Walk this way
A smooth pavement to walk on, no shanties or hawkers forcing you off the footpath, and all food stalls, street shops, trees and bus stops neatly aligned to the side of the pedestrian section.mumbai Updated: Oct 16, 2011 01:35 IST
A smooth pavement to walk on, no shanties or hawkers forcing you off the footpath, and all food stalls, street shops, trees and bus stops neatly aligned to the side of the pedestrian section.
This ideal, picture-perfect footpath may be hard to find in Mumbai, but if the plan proposed by city-based think tank Urban Design Research Initiative (UDRI) is successfully implemented by the civic body, such pavements could soon be a reality.
As a part of a larger project called the Fort Management Plan Initiative, a team from UDRI has spent the past two years surveying and mapping every road and footpath in south Mumbai’s busy Fort district.
On the basis of this research, it proposed a series of recommendations to the chief minister and municipal commissioner last month, which include re-engineering existing pavements, fitting them with ramps for senior citizens, demarcating pedestrian and utility zones on footpaths and converting some roads into pedestrian-only spaces.
The Brihanmumbai Municipal Corporation (BMC) then agreed this month to implement some of these recommendations as a pilot project throughout Fort, in consultation with UDRI. If successful, these plans will be replicated in more areas in the city.
“A sensible civic policy should give pedestrians the first priority on roads, followed by public and then private transport,” said Pankaj Joshi, executive director of UDRI who believes the opposite has usually been practiced in the city so far.
The think tank chose Fort as its area of study because it is a central commercial hub to which people from all over the city travel daily, and thus represents the woes that pedestrians suffer from in other areas as well. “Improving Fort would make a difference to the whole city,” said Joshi.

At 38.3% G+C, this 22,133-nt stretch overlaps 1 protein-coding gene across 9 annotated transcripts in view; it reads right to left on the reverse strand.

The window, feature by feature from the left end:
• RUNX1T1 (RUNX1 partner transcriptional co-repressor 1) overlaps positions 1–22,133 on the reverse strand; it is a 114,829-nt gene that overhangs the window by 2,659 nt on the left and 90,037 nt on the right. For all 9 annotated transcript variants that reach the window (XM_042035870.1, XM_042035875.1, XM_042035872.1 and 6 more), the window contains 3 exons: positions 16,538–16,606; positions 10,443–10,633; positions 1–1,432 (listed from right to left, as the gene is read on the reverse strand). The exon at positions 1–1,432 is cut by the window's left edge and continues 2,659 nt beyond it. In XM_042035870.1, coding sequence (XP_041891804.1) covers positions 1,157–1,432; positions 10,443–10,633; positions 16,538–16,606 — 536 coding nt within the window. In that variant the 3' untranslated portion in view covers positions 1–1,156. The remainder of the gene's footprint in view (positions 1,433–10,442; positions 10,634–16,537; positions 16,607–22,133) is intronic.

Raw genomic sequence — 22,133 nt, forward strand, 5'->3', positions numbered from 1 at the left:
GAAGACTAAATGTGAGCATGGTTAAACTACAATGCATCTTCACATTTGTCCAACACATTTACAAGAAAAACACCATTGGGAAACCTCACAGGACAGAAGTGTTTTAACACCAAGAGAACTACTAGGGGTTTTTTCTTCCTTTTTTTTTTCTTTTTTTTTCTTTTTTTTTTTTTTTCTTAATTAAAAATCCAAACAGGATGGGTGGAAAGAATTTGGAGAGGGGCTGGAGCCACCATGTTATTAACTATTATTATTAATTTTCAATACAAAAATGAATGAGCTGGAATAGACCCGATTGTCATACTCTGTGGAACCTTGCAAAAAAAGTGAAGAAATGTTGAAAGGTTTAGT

The Fort Management Plan project was initiated by the UDRI in 2009, and the report published this year comprises a detailed analysis of four civic issues in Fort: heritage management, solid waste management, traffic and transport and open spaces, of which pedestrian spaces form a crucial part.
The recommendations proposed, says Joshi, are practically and economically viable for the civic body. “Re-engineering footpaths by fitting ramps and allocating organised utility zones is a part of the BMC’s work and budget already, but they need to implement it in accordance with international standards,” said Joshi.
On routes that see a heavy flow of pedestrians walking to and from offices, UDRI has suggested having pedestrian-only zones during peak hours, with retractable bollards — metal posts — embedded in the roads to barricade vehicles.
The project report also suggests clearing out a number of open garbage dumps in the middle of Ballard Estate in Fort, to create space for a food plaza comprising relocated pavement hawkers.
“Implementation of these suggestions would not cost the civic body a lot,” said Joshi.